Whether a young couple, lone wanderer, or family finally able to afford their dream house, all must wonder which are the 11 most expensive cities to buy a home in the US. If nothing else, then at least for curiosity’s sake. If you yet don’t know the answer, our list should be able to finally clarify that question – at least for the time being. Things do tend to change year in, year out and our main source Altos Research do their job every single year in their quest to bring us the most expensive US housing markets.
Altos’ research is based on US zip codes and asking prices for single-family homes and condominiums that are currently listed for sale. By the time you’re reading this, some of these homes have probably already found their new owner, but that won’t affect the list since asking prices and closing prices are rarely the same thing. With this in mind, it’s easily noticeable that the research could have gone the other way. Closing prices are a better indicator, like the estimated outcome for an auction versus the real outcome. However, because most properties linger on the market for considerable time, this means that there’s a sample of much smaller scale for the closing prices – especially in smaller communities. Furthermore, all prices are showcased in median value and include all properties for sale. Naturally, larger towns and especially large cities have a number of zip codes that represent their respective districts. We, however, will only list the most expensive zip codes in such instances so that one city doesn’t take half of our list of 11 most expensive cities to buy a home in the US (looking at you, New York). As mentioned above, things do tend to change on a daily basis, not just yearly. That’s why we’ve used the asking prices of available properties for 2014 and for 2015 through the end of September (last available data).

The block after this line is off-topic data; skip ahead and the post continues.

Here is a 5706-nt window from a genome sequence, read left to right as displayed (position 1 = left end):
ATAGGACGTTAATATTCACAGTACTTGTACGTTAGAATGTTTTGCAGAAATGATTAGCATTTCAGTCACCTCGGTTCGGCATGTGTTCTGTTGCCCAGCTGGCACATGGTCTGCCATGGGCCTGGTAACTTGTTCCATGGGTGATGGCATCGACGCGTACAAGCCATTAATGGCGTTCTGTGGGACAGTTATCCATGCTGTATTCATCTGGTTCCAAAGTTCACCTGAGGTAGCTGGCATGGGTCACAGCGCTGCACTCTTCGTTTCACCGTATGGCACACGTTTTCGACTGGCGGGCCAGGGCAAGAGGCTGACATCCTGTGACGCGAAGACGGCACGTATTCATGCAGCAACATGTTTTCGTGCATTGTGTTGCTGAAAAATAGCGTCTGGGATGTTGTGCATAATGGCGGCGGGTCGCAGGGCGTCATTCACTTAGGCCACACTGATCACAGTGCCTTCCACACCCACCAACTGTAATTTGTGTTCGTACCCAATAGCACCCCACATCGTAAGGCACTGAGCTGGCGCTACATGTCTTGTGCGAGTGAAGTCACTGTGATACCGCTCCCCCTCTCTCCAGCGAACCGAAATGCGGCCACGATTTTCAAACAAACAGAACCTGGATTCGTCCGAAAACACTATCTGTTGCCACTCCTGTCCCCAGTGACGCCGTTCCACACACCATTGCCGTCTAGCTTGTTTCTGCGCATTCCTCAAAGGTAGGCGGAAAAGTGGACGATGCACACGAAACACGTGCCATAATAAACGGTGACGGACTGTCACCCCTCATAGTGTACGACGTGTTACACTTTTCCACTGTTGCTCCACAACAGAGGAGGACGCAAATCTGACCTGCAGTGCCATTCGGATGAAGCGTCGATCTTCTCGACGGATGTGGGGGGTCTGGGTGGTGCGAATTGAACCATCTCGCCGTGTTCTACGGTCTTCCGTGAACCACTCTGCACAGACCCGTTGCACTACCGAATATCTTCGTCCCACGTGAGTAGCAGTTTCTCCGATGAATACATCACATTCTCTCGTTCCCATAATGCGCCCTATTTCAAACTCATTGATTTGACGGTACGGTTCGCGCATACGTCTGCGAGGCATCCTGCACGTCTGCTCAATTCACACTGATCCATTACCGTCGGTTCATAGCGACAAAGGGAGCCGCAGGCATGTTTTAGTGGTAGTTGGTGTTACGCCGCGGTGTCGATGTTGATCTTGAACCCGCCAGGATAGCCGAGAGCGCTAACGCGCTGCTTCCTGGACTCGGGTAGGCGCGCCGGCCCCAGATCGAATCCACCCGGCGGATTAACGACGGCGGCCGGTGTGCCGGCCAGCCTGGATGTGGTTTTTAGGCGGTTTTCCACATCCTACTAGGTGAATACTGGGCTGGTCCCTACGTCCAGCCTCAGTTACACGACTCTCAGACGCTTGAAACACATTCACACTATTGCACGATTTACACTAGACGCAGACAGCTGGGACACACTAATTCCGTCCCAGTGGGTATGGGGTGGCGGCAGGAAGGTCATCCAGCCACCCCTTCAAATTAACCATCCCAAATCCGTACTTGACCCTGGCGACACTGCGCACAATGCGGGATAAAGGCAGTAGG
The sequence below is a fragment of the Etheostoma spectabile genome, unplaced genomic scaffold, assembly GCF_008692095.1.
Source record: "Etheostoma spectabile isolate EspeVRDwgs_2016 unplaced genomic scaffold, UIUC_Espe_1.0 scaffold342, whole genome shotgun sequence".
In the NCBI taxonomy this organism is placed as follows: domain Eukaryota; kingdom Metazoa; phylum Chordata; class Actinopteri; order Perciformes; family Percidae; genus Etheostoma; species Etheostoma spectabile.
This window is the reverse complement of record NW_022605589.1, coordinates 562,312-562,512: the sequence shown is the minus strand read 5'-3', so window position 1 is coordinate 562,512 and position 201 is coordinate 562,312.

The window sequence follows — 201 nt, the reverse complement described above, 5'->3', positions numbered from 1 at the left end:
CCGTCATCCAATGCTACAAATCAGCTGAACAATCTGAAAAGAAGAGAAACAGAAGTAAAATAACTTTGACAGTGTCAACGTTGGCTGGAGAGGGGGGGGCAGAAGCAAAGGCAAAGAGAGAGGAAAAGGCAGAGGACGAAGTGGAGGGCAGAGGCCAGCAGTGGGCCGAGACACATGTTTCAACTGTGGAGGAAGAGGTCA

If we had chosen to go with the closing prices, averages would have been lower in most instances. Property Shark compiles such a list which would rate the zip codes differently – no doubt about it. We won’t fail to mention which spot each city would have taken on Property Shark’s list, however. Finally, if the U.S. isn’t the only market that interests you, feel free to take a look at our list of 10 most expensive cities in the world to buy real estate as well.